Nudging Farmers Towards Low-pesticide Practices: Evidence from a Randomized Experiment in Viticulture
AAEA members release new research in JAAEA
Reducing pesticide use and the associated risks is a key policy objective globally. In the European Union and in Switzerland, for example, the ambitious objective is to reduce pesticide use risks by 50% within this decade. Given the large share of pesticides used in grapevine production (ca. 30% from all pesticides sprayed in Switzerland and the European Union), increasing the use of fungus-resistant varieties which require considerably fewer pesticides treatments (around 80% less) may be a key entry point towards reaching this goal.
In the new article “Nudging farmers towards low-pesticide practices: Evidence from a randomized experiment in viticulture” published in the Journal of the Agricultural and Applied Economics Association (Open Access), Lucca Zachmann, Chloe McCallum, and Robert Finger from the Agricultural Economics and Policy Group at ETH Zurich examine whether providing grapevine growers with personalized information about their use of the most environmentally toxic fungicides changes their intentions to switch to fungus-resistant varieties.
The authors say, “We find that providing personalized information to a large and heterogeneous group has no impact on the intended plantation share. However, when providing farmers with personalized information it is crucial to consider their perceptions about the treatment (i.e. the use of environmentally toxic fungicides) and the outcome (i.e. the plantation of fungus-resistant varieties which require fewer fungicide treatments). Specifically, we find that growers who do not perceive fungus-resistant varieties to be better for the environment compared to traditional varieties report to substantially decrease their land share devoted to fungus-resistant varieties if they were given personalized information about their use of environmentally toxic fungicides (‘boomerang effect’).”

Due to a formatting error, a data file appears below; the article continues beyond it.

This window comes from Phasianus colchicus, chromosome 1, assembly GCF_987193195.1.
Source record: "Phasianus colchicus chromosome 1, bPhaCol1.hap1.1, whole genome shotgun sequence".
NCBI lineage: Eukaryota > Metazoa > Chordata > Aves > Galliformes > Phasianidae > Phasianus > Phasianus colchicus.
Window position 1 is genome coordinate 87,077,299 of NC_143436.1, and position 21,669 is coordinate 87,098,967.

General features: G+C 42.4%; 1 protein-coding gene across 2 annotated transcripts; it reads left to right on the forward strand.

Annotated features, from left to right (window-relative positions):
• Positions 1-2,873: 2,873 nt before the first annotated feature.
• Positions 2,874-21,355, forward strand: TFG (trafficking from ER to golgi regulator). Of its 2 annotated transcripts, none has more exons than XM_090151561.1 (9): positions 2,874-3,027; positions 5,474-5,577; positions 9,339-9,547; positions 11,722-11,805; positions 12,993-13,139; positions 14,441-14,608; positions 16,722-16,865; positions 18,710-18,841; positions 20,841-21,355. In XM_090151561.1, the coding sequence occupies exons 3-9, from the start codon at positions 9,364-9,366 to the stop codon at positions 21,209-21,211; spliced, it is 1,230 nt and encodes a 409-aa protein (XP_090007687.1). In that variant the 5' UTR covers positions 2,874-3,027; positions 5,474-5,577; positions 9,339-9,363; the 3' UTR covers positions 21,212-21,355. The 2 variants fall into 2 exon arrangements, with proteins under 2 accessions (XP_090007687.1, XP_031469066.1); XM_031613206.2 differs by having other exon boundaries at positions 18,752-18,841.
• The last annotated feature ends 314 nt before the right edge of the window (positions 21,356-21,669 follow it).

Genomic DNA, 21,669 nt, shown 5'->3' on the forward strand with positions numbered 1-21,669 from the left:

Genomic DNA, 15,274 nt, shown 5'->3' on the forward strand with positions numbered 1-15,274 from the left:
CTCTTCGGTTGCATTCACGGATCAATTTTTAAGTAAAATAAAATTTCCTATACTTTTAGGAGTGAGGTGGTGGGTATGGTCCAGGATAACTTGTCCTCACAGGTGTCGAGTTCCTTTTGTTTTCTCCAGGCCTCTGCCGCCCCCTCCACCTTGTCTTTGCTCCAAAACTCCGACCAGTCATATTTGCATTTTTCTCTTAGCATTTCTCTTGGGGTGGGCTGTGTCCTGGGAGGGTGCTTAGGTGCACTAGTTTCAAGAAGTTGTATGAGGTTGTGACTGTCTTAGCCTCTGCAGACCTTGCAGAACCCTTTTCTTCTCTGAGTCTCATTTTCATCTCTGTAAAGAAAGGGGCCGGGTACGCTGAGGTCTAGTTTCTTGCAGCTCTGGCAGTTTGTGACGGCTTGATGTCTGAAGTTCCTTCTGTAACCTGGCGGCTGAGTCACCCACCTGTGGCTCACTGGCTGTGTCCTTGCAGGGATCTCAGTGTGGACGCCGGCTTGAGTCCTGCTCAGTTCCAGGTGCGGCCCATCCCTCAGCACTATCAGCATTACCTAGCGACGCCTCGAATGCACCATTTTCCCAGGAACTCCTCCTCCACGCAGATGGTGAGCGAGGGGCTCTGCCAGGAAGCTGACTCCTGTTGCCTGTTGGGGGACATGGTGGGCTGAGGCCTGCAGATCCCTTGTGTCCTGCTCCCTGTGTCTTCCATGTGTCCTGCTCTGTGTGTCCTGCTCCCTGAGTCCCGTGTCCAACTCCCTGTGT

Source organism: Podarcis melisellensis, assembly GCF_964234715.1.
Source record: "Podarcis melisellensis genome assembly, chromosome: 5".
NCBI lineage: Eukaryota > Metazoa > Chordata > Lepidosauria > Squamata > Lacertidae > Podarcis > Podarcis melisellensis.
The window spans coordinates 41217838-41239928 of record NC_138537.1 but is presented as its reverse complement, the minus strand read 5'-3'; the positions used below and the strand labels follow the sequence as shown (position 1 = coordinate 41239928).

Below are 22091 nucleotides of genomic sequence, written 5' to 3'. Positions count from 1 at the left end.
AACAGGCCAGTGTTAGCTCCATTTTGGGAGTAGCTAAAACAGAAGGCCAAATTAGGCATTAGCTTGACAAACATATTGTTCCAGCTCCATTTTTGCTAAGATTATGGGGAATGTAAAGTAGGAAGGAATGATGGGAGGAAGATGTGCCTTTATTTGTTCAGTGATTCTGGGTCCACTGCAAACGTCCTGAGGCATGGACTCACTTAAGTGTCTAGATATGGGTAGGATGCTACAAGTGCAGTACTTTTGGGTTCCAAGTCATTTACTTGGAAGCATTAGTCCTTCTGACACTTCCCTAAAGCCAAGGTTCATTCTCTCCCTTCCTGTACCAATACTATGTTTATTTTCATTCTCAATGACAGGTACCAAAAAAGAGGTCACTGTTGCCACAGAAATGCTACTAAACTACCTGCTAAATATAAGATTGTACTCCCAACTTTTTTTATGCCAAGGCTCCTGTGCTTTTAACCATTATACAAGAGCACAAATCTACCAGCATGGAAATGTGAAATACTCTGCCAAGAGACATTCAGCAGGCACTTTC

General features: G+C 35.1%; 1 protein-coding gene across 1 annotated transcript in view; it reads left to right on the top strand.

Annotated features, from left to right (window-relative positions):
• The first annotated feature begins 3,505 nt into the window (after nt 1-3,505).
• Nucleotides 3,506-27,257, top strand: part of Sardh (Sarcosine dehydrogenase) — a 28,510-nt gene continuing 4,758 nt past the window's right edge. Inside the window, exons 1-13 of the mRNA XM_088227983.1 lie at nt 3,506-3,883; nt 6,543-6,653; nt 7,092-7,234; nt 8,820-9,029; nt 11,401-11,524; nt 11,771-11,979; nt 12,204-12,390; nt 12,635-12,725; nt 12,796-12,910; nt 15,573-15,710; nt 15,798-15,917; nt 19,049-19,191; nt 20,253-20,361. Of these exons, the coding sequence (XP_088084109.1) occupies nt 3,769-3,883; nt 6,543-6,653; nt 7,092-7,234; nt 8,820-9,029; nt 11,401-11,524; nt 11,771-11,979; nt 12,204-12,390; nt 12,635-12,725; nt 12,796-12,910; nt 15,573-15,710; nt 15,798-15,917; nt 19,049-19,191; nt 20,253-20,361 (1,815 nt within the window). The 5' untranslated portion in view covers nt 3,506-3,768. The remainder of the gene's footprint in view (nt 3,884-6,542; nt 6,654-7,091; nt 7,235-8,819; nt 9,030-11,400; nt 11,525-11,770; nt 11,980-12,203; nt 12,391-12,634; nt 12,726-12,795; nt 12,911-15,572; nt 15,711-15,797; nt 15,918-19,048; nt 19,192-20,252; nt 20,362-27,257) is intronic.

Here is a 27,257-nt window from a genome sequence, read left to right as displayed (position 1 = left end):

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ABOUT AAEA: Established in 1910, the Agricultural & Applied Economics Association (AAEA) is the leading professional association for agricultural and applied economists, with 2,500 members in more than 60 countries. Members of the AAEA work in academic or government institutions as well as in industry and not-for-profit organizations, and engage in a variety of research, teaching, and outreach activities in the areas of agriculture, the environment, food, health, and international development. The AAEA publishes three journals, the Journal of the Agricultural and Applied Economics Association (an open access journal), the American Journal of Agricultural Economics and Applied Economic Perspectives & Policy, as well as the online magazine Choices and the online open access publication series Applied Economics Teaching Resources. To learn more, visit www.aaea.org.
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